We tested the assumption that changes in CD4 cell count and weight were linear over time by adding quadratic and cubic time variables or by using cubic or linear splines of time, as well as by comparing R2 values of alternative models. With CD4 cell count change models, linear time models fitted best, showing that CD4 cell counts increased steadily for up to 19 months of HAART, in keeping with the findings shown in Figure 1. However, weight change models that used linear splines of months of HAART had slightly higher R2 values than linear models and showed that weight gain was greatest during the first 11 months of HAART, in keeping with the results shown in Figure 2.
Compared with patients with national identity numbers, the 16.6% without them were less likely to receive HAART (9.5% vs 28.4%) and cotrimoxazole therapy (36.3% vs 56.5%), were less likely to be diagnosed as having tuberculosis (4.6% vs 7.2%) or to die (11.2% vs 18.6%), and had higher median initial CD4 cell counts (187 cells/μL [IQR, 74-344 cells/μL] vs 159 cells/μL [IQR, 71-300 cells/μL]). However, survival analyses produced similar results if these patients were excluded, with hazard ratios for death of 0.14 (95% CI, 0.11-0.16) for HAART and 0.35 (95% CI, 0.31-0.40) for cotrimoxazole therapy in weighted models.
The study provides reassurance that HAART provided by South African public sector health services can be effective. The magnitudes of health improvements attributable to HAART are similar to estimates from dedicated nongovernment organizations and research-supported HAART services in South Africa8,9 and Haiti,6 countrywide treatment in Malawi,7 routine treatment in Europe and the United States,11- 14 and indirect comparisons from randomized trials.22,23 However, it is alarming that more than half of the patients followed up for at least 1 year died and that 86.4% of those who died had not yet started HAART. These results demonstrate that expanding treatment access and avoiding delays in starting treatment are urgent priorities. The Free State provincial health department has made a commitment to expand access and to reduce waiting times, while striving to maintain the effectiveness of HAART.
This study extends the findings of other African cohort studies3,5,7- 10 of HAART effectiveness because of the following strengths: (1) active follow-up of survival through data linkage with the national death register, (2) avoidance of selection bias by adjustment for time-varying CD4 cell counts and weights, (3) estimation of the effect of HAART on body weight, (4) estimation of the independent effect of cotrimoxazole therapy combined with HAART, and (5) inclusion of almost all patients enrolled in a provincewide government program.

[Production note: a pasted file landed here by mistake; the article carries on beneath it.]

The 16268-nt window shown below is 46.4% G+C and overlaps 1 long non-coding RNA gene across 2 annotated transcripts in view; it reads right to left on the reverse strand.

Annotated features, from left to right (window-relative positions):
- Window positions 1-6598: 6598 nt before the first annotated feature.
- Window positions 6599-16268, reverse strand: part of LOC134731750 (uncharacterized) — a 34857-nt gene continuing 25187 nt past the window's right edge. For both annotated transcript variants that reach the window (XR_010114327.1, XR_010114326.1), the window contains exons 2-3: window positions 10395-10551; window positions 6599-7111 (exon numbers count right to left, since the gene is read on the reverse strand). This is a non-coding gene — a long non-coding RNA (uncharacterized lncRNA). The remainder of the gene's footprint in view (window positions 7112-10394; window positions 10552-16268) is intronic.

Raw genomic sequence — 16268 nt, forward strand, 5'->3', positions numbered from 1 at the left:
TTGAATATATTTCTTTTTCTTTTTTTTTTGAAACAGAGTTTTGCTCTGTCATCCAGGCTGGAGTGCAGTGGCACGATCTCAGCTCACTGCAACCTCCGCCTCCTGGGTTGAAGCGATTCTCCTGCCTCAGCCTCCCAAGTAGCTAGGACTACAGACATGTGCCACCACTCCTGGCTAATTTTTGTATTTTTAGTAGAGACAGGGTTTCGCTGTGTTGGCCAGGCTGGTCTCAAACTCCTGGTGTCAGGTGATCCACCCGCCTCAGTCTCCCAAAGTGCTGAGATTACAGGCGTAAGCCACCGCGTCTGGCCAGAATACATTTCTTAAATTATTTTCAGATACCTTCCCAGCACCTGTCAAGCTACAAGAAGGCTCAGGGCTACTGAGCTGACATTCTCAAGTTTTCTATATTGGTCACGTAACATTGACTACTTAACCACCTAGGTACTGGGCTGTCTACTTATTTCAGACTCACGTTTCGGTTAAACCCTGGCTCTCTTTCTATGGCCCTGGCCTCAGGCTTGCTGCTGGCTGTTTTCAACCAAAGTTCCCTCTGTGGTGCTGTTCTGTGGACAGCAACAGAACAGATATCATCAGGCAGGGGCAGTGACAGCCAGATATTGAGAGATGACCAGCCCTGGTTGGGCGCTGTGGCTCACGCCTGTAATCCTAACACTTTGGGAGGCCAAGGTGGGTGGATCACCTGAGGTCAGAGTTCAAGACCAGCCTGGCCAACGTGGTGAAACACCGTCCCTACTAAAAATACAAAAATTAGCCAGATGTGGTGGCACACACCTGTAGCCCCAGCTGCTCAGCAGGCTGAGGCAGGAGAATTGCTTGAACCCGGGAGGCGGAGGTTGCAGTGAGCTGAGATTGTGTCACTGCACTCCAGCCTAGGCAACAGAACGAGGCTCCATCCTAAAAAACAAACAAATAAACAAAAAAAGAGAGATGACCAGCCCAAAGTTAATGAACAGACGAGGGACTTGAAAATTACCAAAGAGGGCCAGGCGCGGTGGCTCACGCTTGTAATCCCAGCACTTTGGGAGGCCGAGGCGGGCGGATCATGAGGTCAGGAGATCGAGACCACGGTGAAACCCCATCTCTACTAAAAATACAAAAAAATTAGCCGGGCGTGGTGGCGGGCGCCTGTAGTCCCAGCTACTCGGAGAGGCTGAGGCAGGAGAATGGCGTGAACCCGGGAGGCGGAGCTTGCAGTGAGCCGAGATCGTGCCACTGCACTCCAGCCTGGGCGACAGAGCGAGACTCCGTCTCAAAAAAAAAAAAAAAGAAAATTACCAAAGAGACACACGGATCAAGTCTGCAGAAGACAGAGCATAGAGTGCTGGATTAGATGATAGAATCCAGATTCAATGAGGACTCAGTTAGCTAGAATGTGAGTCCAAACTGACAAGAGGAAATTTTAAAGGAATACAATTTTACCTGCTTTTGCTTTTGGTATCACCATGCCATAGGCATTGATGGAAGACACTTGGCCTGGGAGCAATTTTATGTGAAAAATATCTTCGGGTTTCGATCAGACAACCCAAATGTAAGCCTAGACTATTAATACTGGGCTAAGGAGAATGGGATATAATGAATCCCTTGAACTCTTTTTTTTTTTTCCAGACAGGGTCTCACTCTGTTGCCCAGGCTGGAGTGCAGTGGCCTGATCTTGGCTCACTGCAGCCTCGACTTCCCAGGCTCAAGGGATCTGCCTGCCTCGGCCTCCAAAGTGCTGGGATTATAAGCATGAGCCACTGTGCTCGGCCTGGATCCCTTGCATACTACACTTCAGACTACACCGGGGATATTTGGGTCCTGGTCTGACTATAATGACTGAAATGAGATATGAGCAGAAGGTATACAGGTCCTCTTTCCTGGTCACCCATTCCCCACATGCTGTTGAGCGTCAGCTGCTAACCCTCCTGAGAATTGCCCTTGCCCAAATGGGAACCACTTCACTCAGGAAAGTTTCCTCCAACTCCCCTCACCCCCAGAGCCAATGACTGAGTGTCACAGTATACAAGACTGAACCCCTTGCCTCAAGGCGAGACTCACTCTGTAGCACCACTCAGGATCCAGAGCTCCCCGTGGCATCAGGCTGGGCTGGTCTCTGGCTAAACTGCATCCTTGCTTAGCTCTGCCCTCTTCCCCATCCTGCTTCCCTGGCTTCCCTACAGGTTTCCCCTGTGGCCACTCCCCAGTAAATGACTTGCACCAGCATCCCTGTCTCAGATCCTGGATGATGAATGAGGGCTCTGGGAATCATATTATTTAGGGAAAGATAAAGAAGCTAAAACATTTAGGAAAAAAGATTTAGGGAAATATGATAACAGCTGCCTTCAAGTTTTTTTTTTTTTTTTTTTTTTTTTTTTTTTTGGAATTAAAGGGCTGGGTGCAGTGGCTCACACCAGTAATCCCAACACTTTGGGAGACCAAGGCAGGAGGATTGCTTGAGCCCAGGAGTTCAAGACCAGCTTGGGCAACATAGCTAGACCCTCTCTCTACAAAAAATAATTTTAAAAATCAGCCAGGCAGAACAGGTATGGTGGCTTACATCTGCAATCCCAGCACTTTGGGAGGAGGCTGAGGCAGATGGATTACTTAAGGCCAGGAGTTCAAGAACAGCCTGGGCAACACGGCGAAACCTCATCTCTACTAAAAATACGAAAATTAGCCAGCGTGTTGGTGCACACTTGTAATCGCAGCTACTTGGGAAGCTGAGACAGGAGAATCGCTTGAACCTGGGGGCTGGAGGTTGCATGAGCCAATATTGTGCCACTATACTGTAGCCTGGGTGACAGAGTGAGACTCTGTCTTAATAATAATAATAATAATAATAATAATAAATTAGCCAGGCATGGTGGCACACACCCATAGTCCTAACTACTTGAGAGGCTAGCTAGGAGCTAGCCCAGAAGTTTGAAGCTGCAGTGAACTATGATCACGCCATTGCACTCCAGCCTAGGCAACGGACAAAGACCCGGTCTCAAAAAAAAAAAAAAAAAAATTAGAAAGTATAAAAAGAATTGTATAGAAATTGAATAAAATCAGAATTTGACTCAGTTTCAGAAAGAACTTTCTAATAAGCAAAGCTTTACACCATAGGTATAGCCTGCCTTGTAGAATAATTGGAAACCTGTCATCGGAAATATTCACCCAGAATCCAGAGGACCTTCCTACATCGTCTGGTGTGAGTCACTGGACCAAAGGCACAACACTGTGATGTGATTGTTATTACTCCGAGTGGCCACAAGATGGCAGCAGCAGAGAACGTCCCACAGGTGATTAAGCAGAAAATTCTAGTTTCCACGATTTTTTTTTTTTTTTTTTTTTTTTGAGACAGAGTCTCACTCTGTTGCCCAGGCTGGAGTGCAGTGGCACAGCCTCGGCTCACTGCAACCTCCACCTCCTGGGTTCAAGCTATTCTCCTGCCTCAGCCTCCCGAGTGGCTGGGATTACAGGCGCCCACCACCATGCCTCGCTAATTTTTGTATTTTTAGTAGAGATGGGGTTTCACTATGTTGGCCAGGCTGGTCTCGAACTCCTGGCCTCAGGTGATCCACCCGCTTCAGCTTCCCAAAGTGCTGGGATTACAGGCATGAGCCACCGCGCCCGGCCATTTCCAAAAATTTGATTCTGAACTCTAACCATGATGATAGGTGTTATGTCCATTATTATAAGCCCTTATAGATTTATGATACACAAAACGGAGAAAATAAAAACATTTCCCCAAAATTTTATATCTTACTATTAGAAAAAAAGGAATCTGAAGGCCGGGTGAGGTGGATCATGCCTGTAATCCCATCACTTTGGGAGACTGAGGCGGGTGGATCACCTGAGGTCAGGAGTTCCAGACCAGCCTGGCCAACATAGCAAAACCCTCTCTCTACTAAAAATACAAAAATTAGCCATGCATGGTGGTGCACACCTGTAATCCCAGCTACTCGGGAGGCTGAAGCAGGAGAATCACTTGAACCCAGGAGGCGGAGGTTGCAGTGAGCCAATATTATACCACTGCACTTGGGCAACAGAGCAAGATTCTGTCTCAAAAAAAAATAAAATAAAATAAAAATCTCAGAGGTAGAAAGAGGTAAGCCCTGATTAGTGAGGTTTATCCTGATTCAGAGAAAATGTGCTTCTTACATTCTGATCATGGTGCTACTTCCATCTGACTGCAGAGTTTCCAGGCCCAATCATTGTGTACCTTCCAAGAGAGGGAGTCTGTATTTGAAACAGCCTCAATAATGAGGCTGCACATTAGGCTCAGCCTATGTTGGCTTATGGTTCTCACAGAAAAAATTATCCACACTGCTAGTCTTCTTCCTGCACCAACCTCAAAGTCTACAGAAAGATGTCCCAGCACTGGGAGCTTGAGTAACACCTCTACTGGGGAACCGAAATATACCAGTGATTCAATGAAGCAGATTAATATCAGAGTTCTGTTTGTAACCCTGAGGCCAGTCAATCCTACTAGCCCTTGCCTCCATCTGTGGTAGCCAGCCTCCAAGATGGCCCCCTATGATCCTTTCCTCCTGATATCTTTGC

The validity of the effectiveness estimates depends on valid and reliable measurement of all relevant confounders and outcomes, as well as correct model specification. A particular strength of this study was the successive CD4 cell count and weight measurements, which were biologically important prognostic and outcome variables and which influenced treatment selection. These measurements were made by routine services rather than under research conditions, but blood analyses were performed by a single national laboratory service with a single set of quality standards for its laboratories. A comparison of weighted and unweighted models (Table 3) suggests that unweighted models underestimated the effects of HAART on CD4 cell count and weight and the effect of cotrimoxazole therapy on death. The study was limited by the lack of viral loads and WHO staging for untreated patients, but these were not used to select treatment. We assume that 90% of deaths were captured through the national registry among the 84.1% of subjects with national identity numbers.18 Some deaths may have been missed among the 15.9% without national identity numbers. However, almost all deaths recorded in medical records were also registered centrally, and few deaths were registered longer than 9 months after the end of follow-up. If death registration was more complete for patients receiving HAART, then the effect of HAART on mortality would be underestimated.
We may have underestimated the incidence of tuberculosis, especially among patients not receiving HAART and seen less often. This is supported by the increased tuberculosis hazard associated with HAART in the crude analyses (Table 4). Therefore, we probably underestimated the effect of HAART on tuberculosis. It was surprising that tuberculosis at baseline was associated with a lower risk of death (Table 3). This was only true for patients who did not receive HAART. This could be due to selection bias because the sickest patients with tuberculosis may have died before enrolling in the program.